The Declaration of Independence probably would have been quite similar in use of concepts, language, and line of argument even had Mason’s Virginia Declaration of Rights not been available to Jefferson. Perhaps the same may be said of the Bill of Rights and Amendments XIII, XIV, and XV. However, we are able to trace a direct causal connection between the Virginia Bill of Rights and the First Ten Amendments. Indeed, a careful reading of the Virginia Bill indicates that its influence on the contents of the Declaration of Independence is much less than its contribution to the Bill of Rights of the Constitution of the United States. Also, the Bill of Rights may be of more practical and enduring value to the American system of government than the Declaration of Independence.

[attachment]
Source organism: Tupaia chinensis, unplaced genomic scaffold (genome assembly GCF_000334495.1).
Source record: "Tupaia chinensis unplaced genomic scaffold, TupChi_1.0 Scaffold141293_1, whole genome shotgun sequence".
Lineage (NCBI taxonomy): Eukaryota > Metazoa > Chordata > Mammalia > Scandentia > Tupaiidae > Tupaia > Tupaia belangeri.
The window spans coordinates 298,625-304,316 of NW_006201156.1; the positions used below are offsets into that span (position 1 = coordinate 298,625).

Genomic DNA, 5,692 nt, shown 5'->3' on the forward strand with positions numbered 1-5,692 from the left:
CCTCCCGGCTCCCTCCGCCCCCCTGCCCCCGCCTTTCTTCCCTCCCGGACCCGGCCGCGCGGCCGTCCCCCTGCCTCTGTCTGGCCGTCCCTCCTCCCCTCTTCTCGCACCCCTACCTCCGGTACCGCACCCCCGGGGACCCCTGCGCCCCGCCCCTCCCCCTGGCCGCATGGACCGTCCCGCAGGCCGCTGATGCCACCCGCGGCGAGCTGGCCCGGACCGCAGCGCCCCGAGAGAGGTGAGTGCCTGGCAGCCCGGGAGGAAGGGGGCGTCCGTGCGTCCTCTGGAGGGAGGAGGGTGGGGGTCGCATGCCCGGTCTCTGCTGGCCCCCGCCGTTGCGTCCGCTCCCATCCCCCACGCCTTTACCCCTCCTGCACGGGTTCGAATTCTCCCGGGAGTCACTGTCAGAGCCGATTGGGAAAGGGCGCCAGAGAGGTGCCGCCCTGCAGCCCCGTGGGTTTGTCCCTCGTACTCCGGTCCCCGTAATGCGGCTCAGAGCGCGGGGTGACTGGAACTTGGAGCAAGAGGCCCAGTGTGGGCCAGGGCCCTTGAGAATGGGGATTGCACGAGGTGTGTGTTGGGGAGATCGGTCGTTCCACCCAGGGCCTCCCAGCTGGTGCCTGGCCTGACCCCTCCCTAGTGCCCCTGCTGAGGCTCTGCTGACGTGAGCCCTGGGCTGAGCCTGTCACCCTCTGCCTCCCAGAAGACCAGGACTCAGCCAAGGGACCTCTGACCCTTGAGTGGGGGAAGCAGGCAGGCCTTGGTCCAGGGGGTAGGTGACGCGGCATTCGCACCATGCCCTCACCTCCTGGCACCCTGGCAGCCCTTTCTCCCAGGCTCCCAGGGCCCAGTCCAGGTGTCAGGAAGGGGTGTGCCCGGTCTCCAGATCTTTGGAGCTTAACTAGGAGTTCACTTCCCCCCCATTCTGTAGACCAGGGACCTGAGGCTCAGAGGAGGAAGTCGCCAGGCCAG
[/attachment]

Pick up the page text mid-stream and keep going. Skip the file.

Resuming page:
The Declaration embodies a credo of lofty principles and sentiments—but it is the Bill of Rights that is a matter of everyday law and habit by which Americans live. The Bill of Rights fulfills the aspirations of the Declaration of Independence as a continuing effective limitation on the power of government and as a promoter of individual and group freedom and opportunity. Is not this combination the essential nature of the American system of government and society?